Secure Online Purchases

Using Open Source To Secure Online Purchases

Lokitech Inc., a small software security firm in suburban Washington, D.C., has crafted an Open Source-based security solution for credit card processing that will run with .NET and Java enterprise systems.

Lokitech’s approach allows a business to store encrypted credit card lists and other sensitive information, says the company’s CEO, Serge Knystautas. Lokitech developed the encryption solution for an Internet-based casino project, involving teams in the U.S., Canada, U.K. and Costa Rica, but the resultant easy-to-deploy two-way encryption platform is finding a larger audience, taking the risk out of using Open Source solutions for securing mission-critical data.

“We needed a way to store credit card numbers and account information without making the integration between different teams overly complicated. The technique we came up with allowed us to ensure that backups and communication were secure without adding significant costs or complexity,” Knystautas added.

Lokitech also needed to find a method that would help eliminate developer error. Company engineers hit on a solution that, with a little re-engineering and some Open Source libraries, moved the encryption function from the application layer to the data layer.

The encryption/decryption libraries are available as Crytpo++, an Open Source (and free) C++ Class library for encryption. To make the transfer of the encryption logic to the database layer, Lokitech wrapped the C++ encryption code inside extended stored procedures of an off-the-shelf SQL database (in this case, the casino used Microsoft SQL Server). Using the .NET Framework Class Library, Lokitech took advantage of many encryption APIs that can be called from any .NET-capable language, such as VB .NET, VC++ or C#

In addition, the Lokitech team also leveraged HTTS, actually inserting a layer on small pieces of data to ensure added security.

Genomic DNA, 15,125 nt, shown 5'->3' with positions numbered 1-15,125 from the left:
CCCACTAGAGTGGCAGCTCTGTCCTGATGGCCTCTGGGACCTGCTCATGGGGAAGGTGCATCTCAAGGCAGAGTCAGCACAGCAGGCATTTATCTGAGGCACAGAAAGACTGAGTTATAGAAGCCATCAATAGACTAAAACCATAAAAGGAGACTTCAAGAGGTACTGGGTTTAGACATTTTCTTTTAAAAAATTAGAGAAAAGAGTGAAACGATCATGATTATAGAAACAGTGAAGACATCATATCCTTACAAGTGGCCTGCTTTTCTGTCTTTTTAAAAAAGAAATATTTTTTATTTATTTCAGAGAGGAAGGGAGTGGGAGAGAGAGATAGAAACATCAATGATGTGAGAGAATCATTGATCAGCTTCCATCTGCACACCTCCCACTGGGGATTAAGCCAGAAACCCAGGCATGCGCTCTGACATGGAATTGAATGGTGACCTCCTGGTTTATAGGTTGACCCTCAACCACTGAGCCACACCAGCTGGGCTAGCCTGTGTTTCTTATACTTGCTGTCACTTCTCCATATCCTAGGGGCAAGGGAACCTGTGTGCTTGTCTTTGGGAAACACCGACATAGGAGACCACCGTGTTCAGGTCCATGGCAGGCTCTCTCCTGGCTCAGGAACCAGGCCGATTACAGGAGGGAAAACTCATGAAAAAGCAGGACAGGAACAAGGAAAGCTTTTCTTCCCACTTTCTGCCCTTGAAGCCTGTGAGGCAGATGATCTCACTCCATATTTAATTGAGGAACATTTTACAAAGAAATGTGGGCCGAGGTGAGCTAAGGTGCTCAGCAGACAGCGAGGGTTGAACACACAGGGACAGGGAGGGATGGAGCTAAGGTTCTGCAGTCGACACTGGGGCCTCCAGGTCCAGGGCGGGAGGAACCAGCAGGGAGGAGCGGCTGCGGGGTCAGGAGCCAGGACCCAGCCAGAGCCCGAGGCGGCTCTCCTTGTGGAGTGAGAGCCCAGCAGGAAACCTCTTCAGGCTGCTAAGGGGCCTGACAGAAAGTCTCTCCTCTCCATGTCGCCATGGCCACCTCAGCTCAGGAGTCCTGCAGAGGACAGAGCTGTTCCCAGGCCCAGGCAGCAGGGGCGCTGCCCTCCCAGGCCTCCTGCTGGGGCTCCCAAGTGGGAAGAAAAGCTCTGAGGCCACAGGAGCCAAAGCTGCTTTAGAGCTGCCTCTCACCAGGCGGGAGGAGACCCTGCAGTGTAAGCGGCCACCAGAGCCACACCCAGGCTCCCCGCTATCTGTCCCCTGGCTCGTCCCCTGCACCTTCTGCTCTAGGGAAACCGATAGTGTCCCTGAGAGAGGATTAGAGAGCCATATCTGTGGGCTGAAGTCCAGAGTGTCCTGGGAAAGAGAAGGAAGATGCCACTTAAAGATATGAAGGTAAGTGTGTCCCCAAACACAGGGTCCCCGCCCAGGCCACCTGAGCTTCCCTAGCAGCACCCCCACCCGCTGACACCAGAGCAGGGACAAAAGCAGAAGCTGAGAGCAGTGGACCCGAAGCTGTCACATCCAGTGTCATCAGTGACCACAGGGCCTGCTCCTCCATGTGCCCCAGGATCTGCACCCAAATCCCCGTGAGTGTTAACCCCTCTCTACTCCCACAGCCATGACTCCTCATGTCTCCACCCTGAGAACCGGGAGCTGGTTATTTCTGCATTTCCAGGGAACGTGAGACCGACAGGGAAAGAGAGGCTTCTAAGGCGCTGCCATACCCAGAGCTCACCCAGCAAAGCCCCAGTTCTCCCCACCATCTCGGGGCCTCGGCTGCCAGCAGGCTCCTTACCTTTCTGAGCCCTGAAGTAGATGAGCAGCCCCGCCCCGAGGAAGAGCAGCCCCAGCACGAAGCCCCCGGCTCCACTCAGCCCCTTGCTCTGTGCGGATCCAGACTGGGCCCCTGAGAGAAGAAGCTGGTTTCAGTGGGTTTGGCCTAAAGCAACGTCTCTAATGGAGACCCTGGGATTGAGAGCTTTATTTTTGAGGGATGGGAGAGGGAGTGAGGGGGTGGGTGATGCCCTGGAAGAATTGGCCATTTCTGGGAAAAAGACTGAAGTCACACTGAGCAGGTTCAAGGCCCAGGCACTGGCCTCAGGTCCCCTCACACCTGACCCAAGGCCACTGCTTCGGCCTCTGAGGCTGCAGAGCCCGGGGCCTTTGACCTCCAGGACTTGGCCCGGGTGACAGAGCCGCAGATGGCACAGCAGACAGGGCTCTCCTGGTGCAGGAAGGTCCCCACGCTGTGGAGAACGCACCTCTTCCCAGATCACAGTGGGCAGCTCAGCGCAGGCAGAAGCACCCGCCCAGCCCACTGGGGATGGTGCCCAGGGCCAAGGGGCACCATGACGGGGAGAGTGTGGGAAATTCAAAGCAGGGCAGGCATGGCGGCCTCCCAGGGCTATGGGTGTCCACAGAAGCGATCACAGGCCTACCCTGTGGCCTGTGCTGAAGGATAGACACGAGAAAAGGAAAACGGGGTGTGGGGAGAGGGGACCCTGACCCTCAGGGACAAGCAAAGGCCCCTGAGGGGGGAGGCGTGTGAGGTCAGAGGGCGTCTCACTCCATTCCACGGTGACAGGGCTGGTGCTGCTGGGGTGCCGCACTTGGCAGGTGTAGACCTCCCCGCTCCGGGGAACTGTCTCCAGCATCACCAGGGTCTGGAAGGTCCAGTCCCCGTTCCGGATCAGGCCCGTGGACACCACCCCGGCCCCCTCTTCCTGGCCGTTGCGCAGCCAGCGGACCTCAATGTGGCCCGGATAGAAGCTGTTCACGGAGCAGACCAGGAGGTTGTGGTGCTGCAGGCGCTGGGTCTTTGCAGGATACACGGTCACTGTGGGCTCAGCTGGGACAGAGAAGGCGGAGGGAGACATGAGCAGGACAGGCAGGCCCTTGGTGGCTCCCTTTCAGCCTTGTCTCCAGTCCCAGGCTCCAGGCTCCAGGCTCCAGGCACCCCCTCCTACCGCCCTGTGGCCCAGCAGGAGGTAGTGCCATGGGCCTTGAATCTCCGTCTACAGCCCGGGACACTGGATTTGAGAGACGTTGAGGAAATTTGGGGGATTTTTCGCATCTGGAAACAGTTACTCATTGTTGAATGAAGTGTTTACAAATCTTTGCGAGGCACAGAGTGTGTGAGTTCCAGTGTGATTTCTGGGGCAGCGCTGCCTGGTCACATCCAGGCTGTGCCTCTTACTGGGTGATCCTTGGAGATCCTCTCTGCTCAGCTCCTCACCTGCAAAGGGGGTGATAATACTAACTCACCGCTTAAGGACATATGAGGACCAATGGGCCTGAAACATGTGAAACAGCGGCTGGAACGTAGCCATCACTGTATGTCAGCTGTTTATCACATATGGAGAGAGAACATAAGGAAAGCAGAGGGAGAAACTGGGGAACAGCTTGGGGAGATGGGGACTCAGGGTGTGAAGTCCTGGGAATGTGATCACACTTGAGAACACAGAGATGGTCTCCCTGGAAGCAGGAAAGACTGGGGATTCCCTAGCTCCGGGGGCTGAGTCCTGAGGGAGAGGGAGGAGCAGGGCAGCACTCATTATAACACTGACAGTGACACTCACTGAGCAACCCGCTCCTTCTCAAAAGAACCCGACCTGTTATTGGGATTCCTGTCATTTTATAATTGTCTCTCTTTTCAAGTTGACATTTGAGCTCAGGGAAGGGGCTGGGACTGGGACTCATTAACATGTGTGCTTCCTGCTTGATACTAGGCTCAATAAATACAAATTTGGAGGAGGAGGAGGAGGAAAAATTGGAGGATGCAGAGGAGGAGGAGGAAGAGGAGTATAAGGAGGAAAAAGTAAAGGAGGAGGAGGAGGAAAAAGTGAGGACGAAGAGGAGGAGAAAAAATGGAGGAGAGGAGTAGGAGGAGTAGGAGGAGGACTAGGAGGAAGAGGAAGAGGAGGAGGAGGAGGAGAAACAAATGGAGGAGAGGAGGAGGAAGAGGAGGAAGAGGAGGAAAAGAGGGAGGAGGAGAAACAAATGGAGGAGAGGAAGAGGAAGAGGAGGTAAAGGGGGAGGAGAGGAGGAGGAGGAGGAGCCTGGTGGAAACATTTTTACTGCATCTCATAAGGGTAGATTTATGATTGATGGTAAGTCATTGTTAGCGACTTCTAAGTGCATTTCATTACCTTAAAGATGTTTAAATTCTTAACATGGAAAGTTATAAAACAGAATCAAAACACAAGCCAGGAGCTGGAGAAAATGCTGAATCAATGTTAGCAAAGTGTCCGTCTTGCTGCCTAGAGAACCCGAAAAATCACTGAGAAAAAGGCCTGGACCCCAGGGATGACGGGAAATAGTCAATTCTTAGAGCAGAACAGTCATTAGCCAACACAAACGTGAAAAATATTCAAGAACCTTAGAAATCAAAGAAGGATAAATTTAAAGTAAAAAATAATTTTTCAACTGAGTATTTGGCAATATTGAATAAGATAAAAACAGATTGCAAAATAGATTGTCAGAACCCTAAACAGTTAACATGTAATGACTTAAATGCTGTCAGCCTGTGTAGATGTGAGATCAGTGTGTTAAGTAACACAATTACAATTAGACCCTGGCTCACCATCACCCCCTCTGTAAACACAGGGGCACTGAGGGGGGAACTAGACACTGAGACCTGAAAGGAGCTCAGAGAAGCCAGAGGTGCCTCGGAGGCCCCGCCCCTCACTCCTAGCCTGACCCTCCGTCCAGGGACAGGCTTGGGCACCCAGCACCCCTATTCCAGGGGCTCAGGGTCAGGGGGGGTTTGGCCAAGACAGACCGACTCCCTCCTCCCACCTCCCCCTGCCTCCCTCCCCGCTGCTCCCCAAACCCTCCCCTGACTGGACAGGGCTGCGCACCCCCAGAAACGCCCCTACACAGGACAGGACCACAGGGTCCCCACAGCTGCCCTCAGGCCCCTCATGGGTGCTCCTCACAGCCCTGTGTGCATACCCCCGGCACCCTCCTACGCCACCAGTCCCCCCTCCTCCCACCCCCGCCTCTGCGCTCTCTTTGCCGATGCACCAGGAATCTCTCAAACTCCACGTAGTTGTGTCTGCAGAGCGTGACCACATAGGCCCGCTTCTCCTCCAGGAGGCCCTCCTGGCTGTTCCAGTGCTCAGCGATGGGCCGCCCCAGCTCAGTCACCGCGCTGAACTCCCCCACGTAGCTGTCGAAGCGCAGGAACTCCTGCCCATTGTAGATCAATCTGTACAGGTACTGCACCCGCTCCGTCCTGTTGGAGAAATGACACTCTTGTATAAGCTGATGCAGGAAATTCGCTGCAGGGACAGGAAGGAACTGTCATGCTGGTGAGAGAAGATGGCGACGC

Moving the encryption logic, Knystautas said, can help eliminate developer error. In particular, the approach means that developers can secure their data, “and you don’t have to figure out XML encryption” or other new security processes, he claimed.

Lokitech uses Crypto++ to encrypt passwords (based on SHA hashes) and encrypt/decrypt credit card numbers with triple DES. The Crypto++ library can handle the encryption logic within (and among) distributed databases — with Microsoft’s SQL Server, it works with ANSI C; and in J2EE application servers, Crypto++ libraries are slated to be bundled with JDK 1.4. Further, Crypto++ works with standard X.509 technologies.

Another benefit? Performance can actually increase, depending on the application. “The amount of data encrypted is very small, compared to doing something with an entire application,” Knystautas said.

Hands-On: Inside Crypto++, with Code Sample
Crypto++ has an object-oriented class hierarchy and uses internal C++ templates heavily. Key concepts in Crypto++ are data sources, filters and sinks. In general, the process works like this: Plain text data originates from a source, undergoes a series of filters (encryption algorithms), and emerges at a sink as the cipher text. The converse happens with decryption. The sources and sinks can be files, I/O or network streams, or C++ strings.